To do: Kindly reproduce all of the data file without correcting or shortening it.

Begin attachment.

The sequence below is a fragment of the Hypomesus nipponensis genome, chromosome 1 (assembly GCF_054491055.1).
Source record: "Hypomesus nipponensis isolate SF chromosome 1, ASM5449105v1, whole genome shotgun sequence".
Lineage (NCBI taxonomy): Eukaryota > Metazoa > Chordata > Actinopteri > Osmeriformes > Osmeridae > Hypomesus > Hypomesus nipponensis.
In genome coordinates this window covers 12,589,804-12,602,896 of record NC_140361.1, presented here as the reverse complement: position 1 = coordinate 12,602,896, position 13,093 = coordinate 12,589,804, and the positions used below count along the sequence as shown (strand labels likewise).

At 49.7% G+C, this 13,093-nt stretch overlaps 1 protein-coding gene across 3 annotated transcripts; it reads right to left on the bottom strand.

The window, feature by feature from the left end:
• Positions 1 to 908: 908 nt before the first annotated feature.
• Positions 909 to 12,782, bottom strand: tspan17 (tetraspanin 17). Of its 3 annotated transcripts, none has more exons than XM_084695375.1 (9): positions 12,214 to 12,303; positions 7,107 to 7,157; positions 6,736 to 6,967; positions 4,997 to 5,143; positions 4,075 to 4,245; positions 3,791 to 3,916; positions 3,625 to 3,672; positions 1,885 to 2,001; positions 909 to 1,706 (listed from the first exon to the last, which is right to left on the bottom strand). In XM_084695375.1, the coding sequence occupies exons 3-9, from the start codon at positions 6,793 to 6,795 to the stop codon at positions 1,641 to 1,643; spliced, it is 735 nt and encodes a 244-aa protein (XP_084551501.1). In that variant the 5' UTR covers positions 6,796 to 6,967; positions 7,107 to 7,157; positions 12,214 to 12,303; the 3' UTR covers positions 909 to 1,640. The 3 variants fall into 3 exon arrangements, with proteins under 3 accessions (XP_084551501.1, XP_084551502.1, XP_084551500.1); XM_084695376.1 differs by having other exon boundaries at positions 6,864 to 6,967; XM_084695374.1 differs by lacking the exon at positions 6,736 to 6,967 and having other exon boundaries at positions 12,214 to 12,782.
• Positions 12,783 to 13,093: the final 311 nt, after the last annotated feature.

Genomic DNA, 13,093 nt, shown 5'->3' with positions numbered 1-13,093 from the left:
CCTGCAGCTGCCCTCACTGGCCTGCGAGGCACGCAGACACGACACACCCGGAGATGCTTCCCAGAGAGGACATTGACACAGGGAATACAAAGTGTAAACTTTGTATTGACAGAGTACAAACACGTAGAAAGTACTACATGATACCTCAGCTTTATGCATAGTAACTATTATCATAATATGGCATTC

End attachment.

The sequence below is a fragment of the Hypomesus nipponensis genome, chromosome 1 (assembly GCF_054491055.1).
Source record: "Hypomesus nipponensis isolate SF chromosome 1, ASM5449105v1, whole genome shotgun sequence".
Lineage (NCBI taxonomy): Eukaryota > Metazoa > Chordata > Actinopteri > Osmeriformes > Osmeridae > Hypomesus > Hypomesus nipponensis.
In genome coordinates this window covers 12,589,804-12,602,896 of record NC_140361.1, presented here as the reverse complement: position 1 = coordinate 12,602,896, position 13,093 = coordinate 12,589,804, and the positions used below count along the sequence as shown (strand labels likewise).

At 49.7% G+C, this 13,093-nt stretch overlaps 1 protein-coding gene across 3 annotated transcripts; it reads right to left on the bottom strand.

The window, feature by feature from the left end:
• Positions 1 to 908: 908 nt before the first annotated feature.
• Positions 909 to 12,782, bottom strand: tspan17 (tetraspanin 17). Of its 3 annotated transcripts, none has more exons than XM_084695375.1 (9): positions 12,214 to 12,303; positions 7,107 to 7,157; positions 6,736 to 6,967; positions 4,997 to 5,143; positions 4,075 to 4,245; positions 3,791 to 3,916; positions 3,625 to 3,672; positions 1,885 to 2,001; positions 909 to 1,706 (listed from the first exon to the last, which is right to left on the bottom strand). In XM_084695375.1, the coding sequence occupies exons 3-9, from the start codon at positions 6,793 to 6,795 to the stop codon at positions 1,641 to 1,643; spliced, it is 735 nt and encodes a 244-aa protein (XP_084551501.1). In that variant the 5' UTR covers positions 6,796 to 6,967; positions 7,107 to 7,157; positions 12,214 to 12,303; the 3' UTR covers positions 909 to 1,640. The 3 variants fall into 3 exon arrangements, with proteins under 3 accessions (XP_084551501.1, XP_084551502.1, XP_084551500.1); XM_084695376.1 differs by having other exon boundaries at positions 6,864 to 6,967; XM_084695374.1 differs by lacking the exon at positions 6,736 to 6,967 and having other exon boundaries at positions 12,214 to 12,782.
• Positions 12,783 to 13,093: the final 311 nt, after the last annotated feature.

Genomic DNA, 13,093 nt, shown 5'->3' with positions numbered 1-13,093 from the left:
CCTGCAGCTGCCCTCACTGGCCTGCGAGGCACGCAGACACGACACACCCGGAGATGCTTCCCAGAGAGGACATTGACACAGGGAATACAAAGTGTAAACTTTGTATTGACAGAGTACAAACACGTAGAAAGTACTACATGATACCTCAGCTTTATGCATAGTAACTATTATCATAATATGGCATTC